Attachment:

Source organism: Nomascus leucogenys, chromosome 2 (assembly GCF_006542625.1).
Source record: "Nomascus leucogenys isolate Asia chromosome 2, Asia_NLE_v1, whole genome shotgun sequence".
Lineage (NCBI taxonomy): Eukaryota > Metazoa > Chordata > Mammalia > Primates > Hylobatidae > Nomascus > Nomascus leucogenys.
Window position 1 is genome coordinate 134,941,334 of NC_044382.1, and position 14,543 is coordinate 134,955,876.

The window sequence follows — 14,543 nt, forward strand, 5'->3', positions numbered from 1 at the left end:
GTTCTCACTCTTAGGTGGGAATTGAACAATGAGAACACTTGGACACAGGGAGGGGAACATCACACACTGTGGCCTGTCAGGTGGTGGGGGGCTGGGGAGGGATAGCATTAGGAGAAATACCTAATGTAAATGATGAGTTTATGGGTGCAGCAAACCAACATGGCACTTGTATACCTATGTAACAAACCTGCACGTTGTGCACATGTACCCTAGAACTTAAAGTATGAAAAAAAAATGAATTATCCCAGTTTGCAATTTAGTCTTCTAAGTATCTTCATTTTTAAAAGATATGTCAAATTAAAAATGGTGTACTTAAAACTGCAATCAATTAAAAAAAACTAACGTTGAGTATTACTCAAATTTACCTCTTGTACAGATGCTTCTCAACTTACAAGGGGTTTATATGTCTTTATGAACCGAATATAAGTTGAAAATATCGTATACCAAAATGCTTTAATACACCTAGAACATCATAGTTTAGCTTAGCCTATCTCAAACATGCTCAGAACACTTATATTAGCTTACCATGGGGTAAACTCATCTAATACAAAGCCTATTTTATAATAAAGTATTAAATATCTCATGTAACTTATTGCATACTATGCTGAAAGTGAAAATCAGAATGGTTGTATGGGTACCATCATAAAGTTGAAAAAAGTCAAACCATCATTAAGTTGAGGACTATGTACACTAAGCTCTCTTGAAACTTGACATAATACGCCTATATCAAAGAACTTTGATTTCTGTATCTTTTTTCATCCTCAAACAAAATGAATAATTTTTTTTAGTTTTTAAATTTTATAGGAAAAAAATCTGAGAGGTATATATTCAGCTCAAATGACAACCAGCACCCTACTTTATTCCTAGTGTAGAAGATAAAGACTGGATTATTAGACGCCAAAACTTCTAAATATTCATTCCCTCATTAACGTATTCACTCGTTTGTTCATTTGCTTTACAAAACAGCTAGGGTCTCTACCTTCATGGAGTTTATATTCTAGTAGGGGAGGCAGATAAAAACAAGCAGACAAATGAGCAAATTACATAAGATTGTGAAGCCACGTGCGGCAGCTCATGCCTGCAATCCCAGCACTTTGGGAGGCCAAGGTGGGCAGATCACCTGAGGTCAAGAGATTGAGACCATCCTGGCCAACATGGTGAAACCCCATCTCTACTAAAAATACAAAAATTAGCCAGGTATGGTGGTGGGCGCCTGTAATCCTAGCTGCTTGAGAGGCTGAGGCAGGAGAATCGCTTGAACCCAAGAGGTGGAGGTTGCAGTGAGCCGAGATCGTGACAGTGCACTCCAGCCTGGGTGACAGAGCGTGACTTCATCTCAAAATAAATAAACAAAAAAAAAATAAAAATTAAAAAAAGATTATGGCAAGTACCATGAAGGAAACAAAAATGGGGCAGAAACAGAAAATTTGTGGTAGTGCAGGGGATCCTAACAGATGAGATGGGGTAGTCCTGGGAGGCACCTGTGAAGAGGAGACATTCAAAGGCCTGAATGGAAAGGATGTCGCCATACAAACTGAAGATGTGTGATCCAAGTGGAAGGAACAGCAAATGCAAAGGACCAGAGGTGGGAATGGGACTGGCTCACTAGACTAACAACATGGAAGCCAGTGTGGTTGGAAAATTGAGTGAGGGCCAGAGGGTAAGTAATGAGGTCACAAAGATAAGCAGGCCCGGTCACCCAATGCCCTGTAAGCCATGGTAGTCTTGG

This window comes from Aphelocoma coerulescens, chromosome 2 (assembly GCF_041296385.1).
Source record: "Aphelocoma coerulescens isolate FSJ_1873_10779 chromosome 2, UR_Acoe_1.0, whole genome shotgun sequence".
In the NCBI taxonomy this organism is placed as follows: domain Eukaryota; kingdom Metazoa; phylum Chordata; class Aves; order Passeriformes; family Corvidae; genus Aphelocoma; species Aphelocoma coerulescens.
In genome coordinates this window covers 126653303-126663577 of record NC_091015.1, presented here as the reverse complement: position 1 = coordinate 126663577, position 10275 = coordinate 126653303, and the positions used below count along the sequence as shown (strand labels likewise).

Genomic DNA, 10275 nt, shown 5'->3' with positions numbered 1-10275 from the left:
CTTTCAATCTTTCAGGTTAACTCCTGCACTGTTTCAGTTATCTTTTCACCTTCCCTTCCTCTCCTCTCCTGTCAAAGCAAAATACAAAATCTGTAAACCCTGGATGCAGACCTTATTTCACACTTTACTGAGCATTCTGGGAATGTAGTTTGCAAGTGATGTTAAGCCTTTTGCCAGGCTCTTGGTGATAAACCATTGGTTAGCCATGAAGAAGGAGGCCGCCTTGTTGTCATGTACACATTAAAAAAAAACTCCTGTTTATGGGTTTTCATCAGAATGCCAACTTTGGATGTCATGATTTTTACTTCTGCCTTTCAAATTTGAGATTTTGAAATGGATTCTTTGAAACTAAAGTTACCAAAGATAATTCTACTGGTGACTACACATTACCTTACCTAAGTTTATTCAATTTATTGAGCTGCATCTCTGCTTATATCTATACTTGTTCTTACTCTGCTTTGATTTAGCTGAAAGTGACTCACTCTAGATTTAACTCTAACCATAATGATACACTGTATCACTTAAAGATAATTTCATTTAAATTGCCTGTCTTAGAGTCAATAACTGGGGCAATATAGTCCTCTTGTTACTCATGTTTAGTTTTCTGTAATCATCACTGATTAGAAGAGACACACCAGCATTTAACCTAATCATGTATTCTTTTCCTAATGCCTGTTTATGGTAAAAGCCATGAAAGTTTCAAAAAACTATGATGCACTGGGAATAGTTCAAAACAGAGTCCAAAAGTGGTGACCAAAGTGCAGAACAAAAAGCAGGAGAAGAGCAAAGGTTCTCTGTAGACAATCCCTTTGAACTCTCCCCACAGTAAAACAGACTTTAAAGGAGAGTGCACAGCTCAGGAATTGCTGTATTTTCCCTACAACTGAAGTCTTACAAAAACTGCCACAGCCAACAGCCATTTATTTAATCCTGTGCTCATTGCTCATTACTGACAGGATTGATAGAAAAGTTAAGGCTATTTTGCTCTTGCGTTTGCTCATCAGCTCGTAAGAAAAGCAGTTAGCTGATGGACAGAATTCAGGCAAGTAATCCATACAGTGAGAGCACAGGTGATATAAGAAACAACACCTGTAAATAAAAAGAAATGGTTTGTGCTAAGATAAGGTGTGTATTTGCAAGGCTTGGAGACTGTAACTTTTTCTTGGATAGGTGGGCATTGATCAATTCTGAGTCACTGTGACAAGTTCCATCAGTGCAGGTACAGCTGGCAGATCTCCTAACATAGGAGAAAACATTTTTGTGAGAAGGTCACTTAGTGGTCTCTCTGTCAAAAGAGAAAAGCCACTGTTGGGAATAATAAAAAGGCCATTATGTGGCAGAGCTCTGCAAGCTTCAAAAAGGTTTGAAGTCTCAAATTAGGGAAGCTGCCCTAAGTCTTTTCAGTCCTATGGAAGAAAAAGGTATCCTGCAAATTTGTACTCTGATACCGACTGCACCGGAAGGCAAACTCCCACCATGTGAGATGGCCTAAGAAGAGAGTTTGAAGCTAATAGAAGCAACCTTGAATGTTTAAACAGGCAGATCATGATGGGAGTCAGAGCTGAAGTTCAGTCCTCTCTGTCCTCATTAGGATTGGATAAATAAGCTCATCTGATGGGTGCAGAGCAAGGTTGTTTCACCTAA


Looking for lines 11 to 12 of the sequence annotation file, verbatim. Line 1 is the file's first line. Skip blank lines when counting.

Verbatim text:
Genomic DNA, 10275 nt, shown 5'->3' with positions numbered 1-10275 from the left:
CTTTCAATCTTTCAGGTTAACTCCTGCACTGTTTCAGTTATCTTTTCACCTTCCCTTCCTCTCCTCTCCTGTCAAAGCAAAATACAAAATCTGTAAACCCTGGATGCAGACCTTATTTCACACTTTACTGAGCATTCTGGGAATGTAGTTTGCAAGTGATGTTAAGCCTTTTGCCAGGCTCTTGGTGATAAACCATTGGTTAGCCATGAAGAAGGAGGCCGCCTTGTTGTCATGTACACATTAAAAAAAAACTCCTGTTTATGGGTTTTCATCAGAATGCCAACTTTGGATGTCATGATTTTTACTTCTGCCTTTCAAATTTGAGATTTTGAAATGGATTCTTTGAAACTAAAGTTACCAAAGATAATTCTACTGGTGACTACACATTACCTTACCTAAGTTTATTCAATTTATTGAGCTGCATCTCTGCTTATATCTATACTTGTTCTTACTCTGCTTTGATTTAGCTGAAAGTGACTCACTCTAGATTTAACTCTAACCATAATGATACACTGTATCACTTAAAGATAATTTCATTTAAATTGCCTGTCTTAGAGTCAATAACTGGGGCAATATAGTCCTCTTGTTACTCATGTTTAGTTTTCTGTAATCATCACTGATTAGAAGAGACACACCAGCATTTAACCTAATCATGTATTCTTTTCCTAATGCCTGTTTATGGTAAAAGCCATGAAAGTTTCAAAAAACTATGATGCACTGGGAATAGTTCAAAACAGAGTCCAAAAGTGGTGACCAAAGTGCAGAACAAAAAGCAGGAGAAGAGCAAAGGTTCTCTGTAGACAATCCCTTTGAACTCTCCCCACAGTAAAACAGACTTTAAAGGAGAGTGCACAGCTCAGGAATTGCTGTATTTTCCCTACAACTGAAGTCTTACAAAAACTGCCACAGCCAACAGCCATTTATTTAATCCTGTGCTCATTGCTCATTACTGACAGGATTGATAGAAAAGTTAAGGCTATTTTGCTCTTGCGTTTGCTCATCAGCTCGTAAGAAAAGCAGTTAGCTGATGGACAGAATTCAGGCAAGTAATCCATACAGTGAGAGCACAGGTGATATAAGAAACAACACCTGTAAATAAAAAGAAATGGTTTGTGCTAAGATAAGGTGTGTATTTGCAAGGCTTGGAGACTGTAACTTTTTCTTGGATAGGTGGGCATTGATCAATTCTGAGTCACTGTGACAAGTTCCATCAGTGCAGGTACAGCTGGCAGATCTCCTAACATAGGAGAAAACATTTTTGTGAGAAGGTCACTTAGTGGTCTCTCTGTCAAAAGAGAAAAGCCACTGTTGGGAATAATAAAAAGGCCATTATGTGGCAGAGCTCTGCAAGCTTCAAAAAGGTTTGAAGTCTCAAATTAGGGAAGCTGCCCTAAGTCTTTTCAGTCCTATGGAAGAAAAAGGTATCCTGCAAATTTGTACTCTGATACCGACTGCACCGGAAGGCAAACTCCCACCATGTGAGATGGCCTAAGAAGAGAGTTTGAAGCTAATAGAAGCAACCTTGAATGTTTAAACAGGCAGATCATGATGGGAGTCAGAGCTGAAGTTCAGTCCTCTCTGTCCTCATTAGGATTGGATAAATAAGCTCATCTGATGGGTGCAGAGCAAGGTTGTTTCACCTAA